"We are called upon to raise certain basic questions about the whole society...We must see that the evils of racism, economic exploitation, and militarism are all tied together, and you really can't get rid of one without getting rid of the others...The whole structure of American life must be changed."

"I have the audacity to believe that peoples everywhere can have three meals a day for their bodies, education and culture for their minds, and dignity, equality, and freedom for their spirits. I believe that what self-centered men have torn down, other-centered men can build up....human progress is neither automatic nor inevitable.... We are now faced with the fact that tomorrow is today. We are confronted with the fierce urgency of NOW. In this unfolding conundrum of life and history there is such a thing as being too late.... this is no time for apathy or complacency. This is a time for vigorous and positive action."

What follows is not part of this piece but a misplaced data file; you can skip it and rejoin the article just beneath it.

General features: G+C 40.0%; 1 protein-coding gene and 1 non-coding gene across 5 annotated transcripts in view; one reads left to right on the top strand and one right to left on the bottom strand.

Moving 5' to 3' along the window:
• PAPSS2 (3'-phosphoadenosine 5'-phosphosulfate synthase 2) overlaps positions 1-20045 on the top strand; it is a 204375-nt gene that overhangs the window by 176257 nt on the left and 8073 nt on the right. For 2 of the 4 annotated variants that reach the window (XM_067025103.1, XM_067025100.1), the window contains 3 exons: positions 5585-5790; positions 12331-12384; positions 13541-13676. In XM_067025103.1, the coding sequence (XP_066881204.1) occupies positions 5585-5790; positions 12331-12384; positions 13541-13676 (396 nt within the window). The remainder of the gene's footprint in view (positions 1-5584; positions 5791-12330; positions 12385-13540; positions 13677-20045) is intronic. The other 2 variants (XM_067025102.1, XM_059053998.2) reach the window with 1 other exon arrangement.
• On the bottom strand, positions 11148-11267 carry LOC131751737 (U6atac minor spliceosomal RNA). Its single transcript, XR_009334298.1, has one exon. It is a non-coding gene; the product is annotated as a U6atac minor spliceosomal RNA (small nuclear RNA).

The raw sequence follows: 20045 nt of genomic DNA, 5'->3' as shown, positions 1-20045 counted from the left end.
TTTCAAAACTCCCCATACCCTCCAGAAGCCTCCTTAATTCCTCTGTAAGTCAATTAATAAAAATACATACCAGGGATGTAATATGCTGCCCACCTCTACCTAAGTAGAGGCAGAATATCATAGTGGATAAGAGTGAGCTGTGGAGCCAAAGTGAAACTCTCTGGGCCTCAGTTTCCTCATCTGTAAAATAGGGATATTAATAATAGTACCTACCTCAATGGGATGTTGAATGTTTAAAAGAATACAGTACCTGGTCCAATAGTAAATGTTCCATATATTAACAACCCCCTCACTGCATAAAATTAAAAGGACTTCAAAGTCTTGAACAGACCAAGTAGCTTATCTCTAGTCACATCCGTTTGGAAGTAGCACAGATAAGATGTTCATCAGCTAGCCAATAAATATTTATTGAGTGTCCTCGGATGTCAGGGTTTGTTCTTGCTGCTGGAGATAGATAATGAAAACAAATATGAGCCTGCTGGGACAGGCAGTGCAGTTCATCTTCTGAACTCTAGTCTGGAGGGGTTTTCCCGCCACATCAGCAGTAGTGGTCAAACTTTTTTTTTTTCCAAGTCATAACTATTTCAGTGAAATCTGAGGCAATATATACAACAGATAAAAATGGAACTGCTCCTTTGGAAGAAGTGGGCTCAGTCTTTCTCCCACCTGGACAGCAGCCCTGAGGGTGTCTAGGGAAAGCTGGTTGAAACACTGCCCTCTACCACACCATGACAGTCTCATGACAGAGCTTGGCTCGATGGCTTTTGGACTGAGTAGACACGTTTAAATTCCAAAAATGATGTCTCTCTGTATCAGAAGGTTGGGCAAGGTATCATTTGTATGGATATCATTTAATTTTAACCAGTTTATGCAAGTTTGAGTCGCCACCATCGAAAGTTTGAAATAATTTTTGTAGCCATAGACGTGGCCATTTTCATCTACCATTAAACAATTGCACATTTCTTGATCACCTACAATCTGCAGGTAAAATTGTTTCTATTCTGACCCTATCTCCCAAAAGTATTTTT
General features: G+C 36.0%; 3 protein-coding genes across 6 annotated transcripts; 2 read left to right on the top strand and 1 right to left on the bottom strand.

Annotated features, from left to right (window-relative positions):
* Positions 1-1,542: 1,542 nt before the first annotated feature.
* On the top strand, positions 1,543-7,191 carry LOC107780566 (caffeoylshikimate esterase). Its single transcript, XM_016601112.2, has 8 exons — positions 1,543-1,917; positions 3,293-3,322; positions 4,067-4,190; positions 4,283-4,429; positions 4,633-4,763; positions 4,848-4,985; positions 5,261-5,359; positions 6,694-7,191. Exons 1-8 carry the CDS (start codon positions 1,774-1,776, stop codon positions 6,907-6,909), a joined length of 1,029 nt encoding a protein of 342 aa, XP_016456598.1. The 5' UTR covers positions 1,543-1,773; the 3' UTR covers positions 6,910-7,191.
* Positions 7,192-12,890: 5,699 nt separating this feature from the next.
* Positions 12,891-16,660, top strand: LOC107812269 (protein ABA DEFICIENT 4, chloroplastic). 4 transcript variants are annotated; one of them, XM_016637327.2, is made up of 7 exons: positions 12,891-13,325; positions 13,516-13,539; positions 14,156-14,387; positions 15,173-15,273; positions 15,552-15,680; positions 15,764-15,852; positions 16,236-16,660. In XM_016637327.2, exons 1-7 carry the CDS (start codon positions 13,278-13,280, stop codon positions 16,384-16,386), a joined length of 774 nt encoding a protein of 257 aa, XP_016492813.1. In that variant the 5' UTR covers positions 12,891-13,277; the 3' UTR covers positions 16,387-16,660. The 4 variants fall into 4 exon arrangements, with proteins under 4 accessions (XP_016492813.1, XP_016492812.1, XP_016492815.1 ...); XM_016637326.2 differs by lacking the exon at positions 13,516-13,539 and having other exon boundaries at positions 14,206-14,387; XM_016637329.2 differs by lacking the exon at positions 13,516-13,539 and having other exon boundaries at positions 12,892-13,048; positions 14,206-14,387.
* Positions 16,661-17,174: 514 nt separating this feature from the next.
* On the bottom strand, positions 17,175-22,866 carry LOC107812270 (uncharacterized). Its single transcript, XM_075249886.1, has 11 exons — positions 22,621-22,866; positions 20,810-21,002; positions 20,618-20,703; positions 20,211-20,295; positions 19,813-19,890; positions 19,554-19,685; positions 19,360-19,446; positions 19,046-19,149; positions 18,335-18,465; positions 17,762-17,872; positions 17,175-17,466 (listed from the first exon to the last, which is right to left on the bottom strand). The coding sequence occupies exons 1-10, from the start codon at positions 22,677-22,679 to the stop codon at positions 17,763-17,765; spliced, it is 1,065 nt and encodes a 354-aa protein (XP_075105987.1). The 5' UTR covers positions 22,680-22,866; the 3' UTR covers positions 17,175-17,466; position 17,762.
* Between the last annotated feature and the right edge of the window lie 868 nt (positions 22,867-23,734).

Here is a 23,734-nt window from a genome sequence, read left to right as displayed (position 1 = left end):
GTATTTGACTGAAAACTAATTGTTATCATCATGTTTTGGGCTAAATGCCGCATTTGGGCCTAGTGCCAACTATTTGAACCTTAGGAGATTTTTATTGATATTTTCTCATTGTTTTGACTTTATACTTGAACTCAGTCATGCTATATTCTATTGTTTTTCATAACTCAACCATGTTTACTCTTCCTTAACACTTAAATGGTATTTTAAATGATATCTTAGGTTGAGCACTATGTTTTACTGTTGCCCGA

(All quotations from Martin Luther King, Jr.)